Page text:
What's the Blue Oval worth? A big chunk of $1.5B

For thousands of motorists the Blue Oval is just another hood ornament whizzing by on an expressway.

But for Ford, there is real money being mined in that famous trademark beyond the grille of a new Explorer or F-series pickup.

Ford, as Forbes.com reported this week, has a thriving $1.5 billion business licensing the Blue Oval and various corporate trademarks for video games, clothing, die-cast car models and other merchandise -- even pool tables.

That's up a staggering 50 percent from $1 billion a few years ago.

So it was no understatement this week when high-fives busted out of the Glass House in Dearborn, Mich., after the second of three credit-rating agencies lifted Ford debt out of the junkyard, allowing the automaker to recover full rights to the Blue Oval and other assets.

Ford surrendered the Blue Oval as collateral for the first time ever when it secured $23.5 billion in new financing in 2006. Bankers aren't dumb when they are putting staggering amounts of money on the line. Default on those loans or go bankrupt, and you cough up the logo and all of its riches.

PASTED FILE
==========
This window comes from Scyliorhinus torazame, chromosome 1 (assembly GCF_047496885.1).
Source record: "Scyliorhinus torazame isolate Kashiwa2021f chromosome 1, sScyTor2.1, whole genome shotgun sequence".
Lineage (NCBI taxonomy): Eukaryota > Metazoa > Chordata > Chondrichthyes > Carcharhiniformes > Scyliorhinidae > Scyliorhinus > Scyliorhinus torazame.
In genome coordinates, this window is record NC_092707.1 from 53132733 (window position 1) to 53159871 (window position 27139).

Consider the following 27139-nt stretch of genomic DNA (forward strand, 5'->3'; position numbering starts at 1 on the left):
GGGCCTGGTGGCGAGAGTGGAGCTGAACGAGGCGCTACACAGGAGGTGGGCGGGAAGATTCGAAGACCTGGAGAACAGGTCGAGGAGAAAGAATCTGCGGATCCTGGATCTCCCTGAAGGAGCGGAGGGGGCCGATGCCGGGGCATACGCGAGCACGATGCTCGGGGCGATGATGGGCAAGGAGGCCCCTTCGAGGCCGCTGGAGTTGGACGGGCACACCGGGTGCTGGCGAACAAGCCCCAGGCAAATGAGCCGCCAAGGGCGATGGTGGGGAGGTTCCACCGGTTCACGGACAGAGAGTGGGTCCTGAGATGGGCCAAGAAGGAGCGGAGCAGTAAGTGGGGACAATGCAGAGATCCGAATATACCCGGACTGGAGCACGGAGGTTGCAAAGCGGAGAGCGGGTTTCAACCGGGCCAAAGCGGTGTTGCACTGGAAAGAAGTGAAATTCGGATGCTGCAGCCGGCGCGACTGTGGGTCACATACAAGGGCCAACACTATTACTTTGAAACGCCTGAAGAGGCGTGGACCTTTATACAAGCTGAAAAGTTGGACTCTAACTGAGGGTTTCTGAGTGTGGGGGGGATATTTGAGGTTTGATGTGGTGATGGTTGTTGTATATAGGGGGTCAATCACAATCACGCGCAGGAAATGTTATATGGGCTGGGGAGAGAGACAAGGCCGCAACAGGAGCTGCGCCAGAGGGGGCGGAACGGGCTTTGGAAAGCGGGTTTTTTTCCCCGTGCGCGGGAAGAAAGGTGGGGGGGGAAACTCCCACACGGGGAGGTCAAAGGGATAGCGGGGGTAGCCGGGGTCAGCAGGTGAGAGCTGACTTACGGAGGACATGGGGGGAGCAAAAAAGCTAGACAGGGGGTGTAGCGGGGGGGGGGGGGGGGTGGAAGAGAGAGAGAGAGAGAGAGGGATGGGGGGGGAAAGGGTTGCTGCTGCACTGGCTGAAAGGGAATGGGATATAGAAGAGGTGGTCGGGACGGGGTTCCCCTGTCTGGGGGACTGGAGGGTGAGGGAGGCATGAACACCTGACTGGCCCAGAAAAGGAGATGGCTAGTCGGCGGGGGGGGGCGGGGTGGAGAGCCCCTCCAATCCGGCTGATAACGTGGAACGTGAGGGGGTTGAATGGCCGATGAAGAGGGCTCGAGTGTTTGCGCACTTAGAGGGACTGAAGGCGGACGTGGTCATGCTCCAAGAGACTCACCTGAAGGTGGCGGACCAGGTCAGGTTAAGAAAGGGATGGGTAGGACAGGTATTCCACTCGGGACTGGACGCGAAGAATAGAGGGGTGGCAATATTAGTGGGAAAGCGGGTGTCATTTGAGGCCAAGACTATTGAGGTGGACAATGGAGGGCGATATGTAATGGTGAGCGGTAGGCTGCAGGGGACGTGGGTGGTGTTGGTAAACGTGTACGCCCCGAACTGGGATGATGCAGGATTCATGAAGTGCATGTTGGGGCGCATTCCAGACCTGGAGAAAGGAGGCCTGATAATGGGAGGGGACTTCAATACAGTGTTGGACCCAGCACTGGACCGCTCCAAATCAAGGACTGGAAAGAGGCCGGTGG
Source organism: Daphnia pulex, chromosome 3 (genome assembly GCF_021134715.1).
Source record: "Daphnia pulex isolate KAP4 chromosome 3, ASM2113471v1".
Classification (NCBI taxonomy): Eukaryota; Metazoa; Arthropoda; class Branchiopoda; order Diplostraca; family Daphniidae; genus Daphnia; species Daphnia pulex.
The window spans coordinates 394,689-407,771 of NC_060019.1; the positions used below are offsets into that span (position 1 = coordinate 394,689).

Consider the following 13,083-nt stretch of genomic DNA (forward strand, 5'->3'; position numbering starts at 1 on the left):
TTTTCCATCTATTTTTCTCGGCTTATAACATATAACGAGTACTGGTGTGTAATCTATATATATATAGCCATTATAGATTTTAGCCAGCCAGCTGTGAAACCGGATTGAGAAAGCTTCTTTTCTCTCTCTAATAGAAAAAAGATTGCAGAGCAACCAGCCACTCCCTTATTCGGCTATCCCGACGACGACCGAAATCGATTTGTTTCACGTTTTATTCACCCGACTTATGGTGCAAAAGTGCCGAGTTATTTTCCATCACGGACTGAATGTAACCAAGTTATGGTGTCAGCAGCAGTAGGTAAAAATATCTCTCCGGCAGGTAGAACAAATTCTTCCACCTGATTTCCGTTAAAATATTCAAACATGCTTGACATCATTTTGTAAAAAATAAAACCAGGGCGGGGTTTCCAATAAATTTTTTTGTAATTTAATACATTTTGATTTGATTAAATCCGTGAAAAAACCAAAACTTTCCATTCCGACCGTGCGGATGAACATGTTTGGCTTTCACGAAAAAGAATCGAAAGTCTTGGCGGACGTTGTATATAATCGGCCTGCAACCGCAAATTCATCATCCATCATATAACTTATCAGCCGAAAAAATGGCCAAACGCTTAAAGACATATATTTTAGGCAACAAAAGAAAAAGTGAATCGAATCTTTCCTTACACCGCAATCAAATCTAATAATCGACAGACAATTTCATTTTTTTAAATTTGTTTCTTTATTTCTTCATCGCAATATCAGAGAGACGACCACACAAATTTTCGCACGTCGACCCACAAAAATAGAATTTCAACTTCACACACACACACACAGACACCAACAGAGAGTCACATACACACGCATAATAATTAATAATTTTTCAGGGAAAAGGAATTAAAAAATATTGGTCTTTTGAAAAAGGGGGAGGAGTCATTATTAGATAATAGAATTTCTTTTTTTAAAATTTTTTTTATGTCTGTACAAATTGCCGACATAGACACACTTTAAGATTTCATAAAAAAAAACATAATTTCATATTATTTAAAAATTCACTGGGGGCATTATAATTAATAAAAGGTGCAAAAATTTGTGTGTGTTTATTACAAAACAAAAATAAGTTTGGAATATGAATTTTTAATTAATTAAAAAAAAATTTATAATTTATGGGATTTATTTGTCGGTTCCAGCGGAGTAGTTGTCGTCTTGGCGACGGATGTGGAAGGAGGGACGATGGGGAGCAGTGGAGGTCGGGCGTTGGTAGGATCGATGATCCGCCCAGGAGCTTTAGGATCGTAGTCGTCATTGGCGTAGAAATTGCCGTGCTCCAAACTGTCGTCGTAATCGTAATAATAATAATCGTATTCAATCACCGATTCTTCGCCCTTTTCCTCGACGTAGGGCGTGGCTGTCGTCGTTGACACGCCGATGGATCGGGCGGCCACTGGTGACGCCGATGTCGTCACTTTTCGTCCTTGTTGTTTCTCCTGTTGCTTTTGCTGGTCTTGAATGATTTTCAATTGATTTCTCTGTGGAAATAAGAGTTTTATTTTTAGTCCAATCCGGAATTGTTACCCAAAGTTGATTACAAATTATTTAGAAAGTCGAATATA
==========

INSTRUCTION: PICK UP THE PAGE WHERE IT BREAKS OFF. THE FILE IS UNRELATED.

Ford's financial turnaround has been well documented but the intangibles are making the difference in the automaker's recovery.

Ford granted about 18,000 product approvals in 2011, up from about 15,000 just two years ago.

Ford has roughly 400 licensees today, up from about 300 in 2004, Forbes said. The automaker granted about 18,000 product approvals in 2011, up from about 15,000 just two years ago.

The "Built Ford Tough" slogan was recently licensed for clothing at Forever 21, the clothing retailer. A Ford line of Tervis Tumblers debuted at Bed Bath & Beyond last year.

But it's the Blue Oval that has recovered the most.

John Nens, Ford's brand lord in charge of licensing and corporate identity, told Forbes that the Blue Oval has raced ahead of the Mustang and "Built Ford Tough" on the wish list of licensees.

For corporate giants such as Ford, licensing is simple. Use it to build the brand. Then to protect the brand.

All told, Forbes says retailers sold about 45 million pieces of Ford-branded merchandise last year, up from about 40 million pieces just five years ago.

Not shabby for an automaker some investors left for dead just a few years back.

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